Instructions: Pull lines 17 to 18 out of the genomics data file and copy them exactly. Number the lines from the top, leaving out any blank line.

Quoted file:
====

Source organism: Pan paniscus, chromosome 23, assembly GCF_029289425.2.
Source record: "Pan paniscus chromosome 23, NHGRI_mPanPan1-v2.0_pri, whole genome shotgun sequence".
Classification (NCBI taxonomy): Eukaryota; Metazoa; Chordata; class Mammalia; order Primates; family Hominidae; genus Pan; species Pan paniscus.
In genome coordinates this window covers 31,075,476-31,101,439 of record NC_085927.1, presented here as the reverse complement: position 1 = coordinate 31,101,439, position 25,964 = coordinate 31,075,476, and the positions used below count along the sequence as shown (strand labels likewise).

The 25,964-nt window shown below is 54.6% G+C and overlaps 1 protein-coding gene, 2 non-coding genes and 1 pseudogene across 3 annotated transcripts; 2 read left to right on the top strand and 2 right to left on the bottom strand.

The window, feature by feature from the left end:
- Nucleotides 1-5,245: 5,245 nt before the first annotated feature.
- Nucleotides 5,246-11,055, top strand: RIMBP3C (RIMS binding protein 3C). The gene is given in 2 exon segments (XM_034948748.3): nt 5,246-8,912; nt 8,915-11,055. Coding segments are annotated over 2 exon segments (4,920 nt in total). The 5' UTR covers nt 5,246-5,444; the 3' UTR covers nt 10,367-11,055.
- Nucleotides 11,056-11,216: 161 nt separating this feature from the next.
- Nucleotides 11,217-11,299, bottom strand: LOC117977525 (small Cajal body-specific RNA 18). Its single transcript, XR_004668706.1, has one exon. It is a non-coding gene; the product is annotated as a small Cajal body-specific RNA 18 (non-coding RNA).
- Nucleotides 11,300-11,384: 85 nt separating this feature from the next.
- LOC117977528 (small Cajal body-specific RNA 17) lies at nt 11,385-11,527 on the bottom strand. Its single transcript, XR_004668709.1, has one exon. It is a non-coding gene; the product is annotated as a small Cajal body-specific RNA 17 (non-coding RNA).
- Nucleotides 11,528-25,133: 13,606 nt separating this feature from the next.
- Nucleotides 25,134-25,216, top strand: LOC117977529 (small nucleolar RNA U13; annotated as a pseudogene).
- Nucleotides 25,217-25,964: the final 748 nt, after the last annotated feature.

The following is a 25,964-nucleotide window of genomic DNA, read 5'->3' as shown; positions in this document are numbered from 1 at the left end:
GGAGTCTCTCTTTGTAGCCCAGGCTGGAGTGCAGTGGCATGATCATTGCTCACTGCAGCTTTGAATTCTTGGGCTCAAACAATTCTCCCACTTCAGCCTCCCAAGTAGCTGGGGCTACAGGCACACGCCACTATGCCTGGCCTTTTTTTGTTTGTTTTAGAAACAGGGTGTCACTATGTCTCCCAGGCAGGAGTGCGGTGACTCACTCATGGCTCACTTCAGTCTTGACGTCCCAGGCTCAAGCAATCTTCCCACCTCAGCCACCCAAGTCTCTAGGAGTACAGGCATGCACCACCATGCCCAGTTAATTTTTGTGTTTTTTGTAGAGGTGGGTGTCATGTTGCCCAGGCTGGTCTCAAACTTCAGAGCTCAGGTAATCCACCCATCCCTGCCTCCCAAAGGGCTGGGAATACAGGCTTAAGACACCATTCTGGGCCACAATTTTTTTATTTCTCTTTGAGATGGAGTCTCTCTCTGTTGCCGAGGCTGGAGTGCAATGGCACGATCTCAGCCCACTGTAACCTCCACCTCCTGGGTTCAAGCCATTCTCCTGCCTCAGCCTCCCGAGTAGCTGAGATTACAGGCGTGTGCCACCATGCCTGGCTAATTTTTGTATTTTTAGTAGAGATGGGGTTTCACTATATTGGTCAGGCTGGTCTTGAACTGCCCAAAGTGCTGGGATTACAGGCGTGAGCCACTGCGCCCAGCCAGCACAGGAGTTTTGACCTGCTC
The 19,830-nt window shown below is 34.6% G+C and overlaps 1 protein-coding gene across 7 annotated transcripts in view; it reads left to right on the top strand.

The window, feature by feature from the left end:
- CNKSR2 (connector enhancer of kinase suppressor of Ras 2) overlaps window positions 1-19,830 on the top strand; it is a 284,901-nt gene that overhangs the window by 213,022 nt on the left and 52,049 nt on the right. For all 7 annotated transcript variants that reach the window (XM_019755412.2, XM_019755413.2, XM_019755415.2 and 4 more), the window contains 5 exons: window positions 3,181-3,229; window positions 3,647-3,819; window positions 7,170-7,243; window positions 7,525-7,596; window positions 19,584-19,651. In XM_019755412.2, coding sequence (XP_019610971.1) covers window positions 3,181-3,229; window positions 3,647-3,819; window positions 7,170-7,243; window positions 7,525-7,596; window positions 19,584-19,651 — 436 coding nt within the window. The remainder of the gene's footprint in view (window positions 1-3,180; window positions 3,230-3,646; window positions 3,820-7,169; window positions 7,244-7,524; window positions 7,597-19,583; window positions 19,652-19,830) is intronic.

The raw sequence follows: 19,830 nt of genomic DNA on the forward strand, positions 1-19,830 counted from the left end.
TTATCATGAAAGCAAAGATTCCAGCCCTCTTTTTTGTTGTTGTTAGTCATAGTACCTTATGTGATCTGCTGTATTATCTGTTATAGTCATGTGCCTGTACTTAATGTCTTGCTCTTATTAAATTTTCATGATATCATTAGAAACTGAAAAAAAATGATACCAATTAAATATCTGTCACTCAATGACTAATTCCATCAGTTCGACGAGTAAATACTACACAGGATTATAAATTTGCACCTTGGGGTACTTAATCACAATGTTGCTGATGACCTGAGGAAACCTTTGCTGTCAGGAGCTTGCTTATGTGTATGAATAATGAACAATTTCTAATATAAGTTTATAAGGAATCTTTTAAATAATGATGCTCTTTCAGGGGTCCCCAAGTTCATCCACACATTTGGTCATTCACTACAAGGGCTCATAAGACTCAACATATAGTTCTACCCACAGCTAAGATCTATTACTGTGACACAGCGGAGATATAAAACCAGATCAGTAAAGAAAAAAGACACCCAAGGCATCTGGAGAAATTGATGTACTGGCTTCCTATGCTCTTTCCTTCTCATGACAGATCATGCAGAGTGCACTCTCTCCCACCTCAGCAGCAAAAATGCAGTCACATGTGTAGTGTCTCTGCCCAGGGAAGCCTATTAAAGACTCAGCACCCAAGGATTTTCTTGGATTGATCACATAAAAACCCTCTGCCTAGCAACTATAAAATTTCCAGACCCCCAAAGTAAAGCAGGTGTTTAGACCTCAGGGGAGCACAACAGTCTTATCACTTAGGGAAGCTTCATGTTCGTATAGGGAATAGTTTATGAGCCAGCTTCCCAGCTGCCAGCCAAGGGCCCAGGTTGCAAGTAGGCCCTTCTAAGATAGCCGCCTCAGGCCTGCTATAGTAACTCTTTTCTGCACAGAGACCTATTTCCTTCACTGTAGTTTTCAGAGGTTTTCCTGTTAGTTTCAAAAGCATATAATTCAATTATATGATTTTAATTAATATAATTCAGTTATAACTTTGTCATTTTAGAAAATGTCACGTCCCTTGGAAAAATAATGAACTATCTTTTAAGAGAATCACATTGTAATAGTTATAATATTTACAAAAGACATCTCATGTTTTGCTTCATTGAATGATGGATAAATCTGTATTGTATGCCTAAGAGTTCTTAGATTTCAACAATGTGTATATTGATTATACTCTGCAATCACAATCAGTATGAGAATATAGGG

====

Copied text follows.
GGAGTCTCTCTTTGTAGCCCAGGCTGGAGTGCAGTGGCATGATCATTGCTCACTGCAGCTTTGAATTCTTGGGCTCAAACAATTCTCCCACTTCAGCCTCCCAAGTAGCTGGGGCTACAGGCACACGCCACTATGCCTGGCCTTTTTTTGTTTGTTTTAGAAACAGGGTGTCACTATGTCTCCCAGGCAGGAGTGCGGTGACTCACTCATGGCTCACTTCAGTCTTGACGTCCCAGGCTCAAGCAATCTTCCCACCTCAGCCACCCAAGTCTCTAGGAGTACAGGCATGCACCACCATGCCCAGTTAATTTTTGTGTTTTTTGTAGAGGTGGGTGTCATGTTGCCCAGGCTGGTCTCAAACTTCAGAGCTCAGGTAATCCACCCATCCCTGCCTCCCAAAGGGCTGGGAATACAGGCTTAAGACACCATTCTGGGCCACAATTTTTTTATTTCTCTTTGAGATGGAGTCTCTCTCTGTTGCCGAGGCTGGAGTGCAATGGCACGATCTCAGCCCACTGTAACCTCCACCTCCTGGGTTCAAGCCATTCTCCTGCCTCAGCCTCCCGAGTAGCTGAGATTACAGGCGTGTGCCACCATGCCTGGCTAATTTTTGTATTTTTAGTAGAGATGGGGTTTCACTATATTGGTCAGGCTGGTCTTGAACTGCCCAAAGTGCTGGGATTACAGGCGTGAGCCACTGCGCCCAGCCAGCACAGGAGTTTTGACCTGCTC
The 19,830-nt window shown below is 34.6% G+C and overlaps 1 protein-coding gene across 7 annotated transcripts in view; it reads left to right on the top strand.